Meeting on the ledge

(or why I don't get out much…..)

Perceptions of Libraries

Just read an excellent post from Carl Grant of Ex Libris about OCLC’s ‘Perceptions of libraries 2010‘ report. Academic libraries need to change, and that change needs to come fast.  Although the report is based on US data and Carl’s view is from the Ex Libris perspective, this lesson applies as much in the UK as the US. He talks of a revolution not evolution being needed in libraries today. There is a growing disconnect between libraries and users, and librarians are failing to realise this.

So what should we be doing? This is less clear, as is inevitable, but he does say:

We must meet the end-user on their terms, delivering information to the interface of their choice, at the place, time and format of their choosing.

For me as a systems manager this means things like single search boxes covering all library resources, smartphone interfaces and external availability of data.

But we must also be recognised as delivering this information: too often users don’t realise that the library has made available the database from which they have just skimmed an article – the information is just ‘out there’ and the user found it via Google. Even worse, our funders don’t understand this. Hence there’s a difficult job there of both branding information and making it easy to find and use. It isn’t just a challenge for the systems managers but for the subject librarians (student and faculty facing) and the library managers (university management facing)  so demands fundamental change at all levels.

February 10, 2011 Posted by | Libraries | , , , , | Leave a comment

Government plans for Universities

There’s an excellent opinion piece in todays Times Higher on the events in London last month. I’m not sure I agree with every word, but it points out how the media has been manipulated to accentuate the unfortunate violence at the student demonstrations in London while ignoring the very real concerns of the demonstrators. For over a decade young people have been told they should go to University if they wanted to be successful, and it has become almost an expected part of growing up for a large part of the population. Now the process has been made much more difficult for them, and not surprisingly they’ve reacted. Big changes in a short space of time inevitably cause social unrest, and happen in an uneven way with unpredictable effects on other parts of society.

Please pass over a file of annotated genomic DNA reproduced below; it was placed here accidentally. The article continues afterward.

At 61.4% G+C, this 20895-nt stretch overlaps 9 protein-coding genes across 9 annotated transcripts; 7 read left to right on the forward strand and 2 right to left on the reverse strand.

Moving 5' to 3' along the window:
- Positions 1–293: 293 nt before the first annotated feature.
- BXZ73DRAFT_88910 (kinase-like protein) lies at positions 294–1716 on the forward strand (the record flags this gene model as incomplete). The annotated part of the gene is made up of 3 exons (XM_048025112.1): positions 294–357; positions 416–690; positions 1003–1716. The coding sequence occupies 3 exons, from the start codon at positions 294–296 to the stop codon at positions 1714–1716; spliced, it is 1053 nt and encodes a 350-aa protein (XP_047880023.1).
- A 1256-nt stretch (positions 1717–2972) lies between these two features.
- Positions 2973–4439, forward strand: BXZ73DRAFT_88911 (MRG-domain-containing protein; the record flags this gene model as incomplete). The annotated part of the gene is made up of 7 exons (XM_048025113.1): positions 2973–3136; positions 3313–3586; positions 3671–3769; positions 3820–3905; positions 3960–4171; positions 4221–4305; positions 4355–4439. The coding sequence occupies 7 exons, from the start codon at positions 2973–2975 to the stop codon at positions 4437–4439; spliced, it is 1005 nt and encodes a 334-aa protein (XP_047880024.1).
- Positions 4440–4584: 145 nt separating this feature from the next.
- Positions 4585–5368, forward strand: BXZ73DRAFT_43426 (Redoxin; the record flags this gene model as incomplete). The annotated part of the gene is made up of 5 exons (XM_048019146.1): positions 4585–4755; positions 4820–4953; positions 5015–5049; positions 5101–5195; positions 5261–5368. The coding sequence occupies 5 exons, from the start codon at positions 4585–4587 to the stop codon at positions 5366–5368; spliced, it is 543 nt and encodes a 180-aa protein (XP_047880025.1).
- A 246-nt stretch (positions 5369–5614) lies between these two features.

January 21, 2011 Posted by | Universities | | Leave a comment

Higher education funding

There’s an interesting juxtaposition of HE stories on the BBC news website this morning. The Russell Group has responded in the Guardian to government plans to reduce University funding over the next 3 years, pointing out the damage that it will cause to Higher Education in the UK. There’s a dramatic quotation:

“It has taken more than 800 years to create one of the world’s greatest education systems and it looks like it will take just six months to bring it to its knees.”

Compare and contrast that to another article arising from a student survey by a technology firm Olympus. This highights how seriously lack of money is affecting current students. Most are missing lectures to do part-time work to support themselves, and are worried about the longer-term benefit they will get from their degree.

These financial problems are arising from a government which must be regretting stating an intention for 50% of young people to attend Higher Education. While France and Germany are putting more money into their Universities, the UK is instead cutting funding and making it more difficult for students to find time to learn. The UK’s Universities are seen internationally as one of its strengths: cut them and in an increasingly-competitive world the UK loses another of its assets.

January 12, 2010 Posted by | Universities | | Leave a comment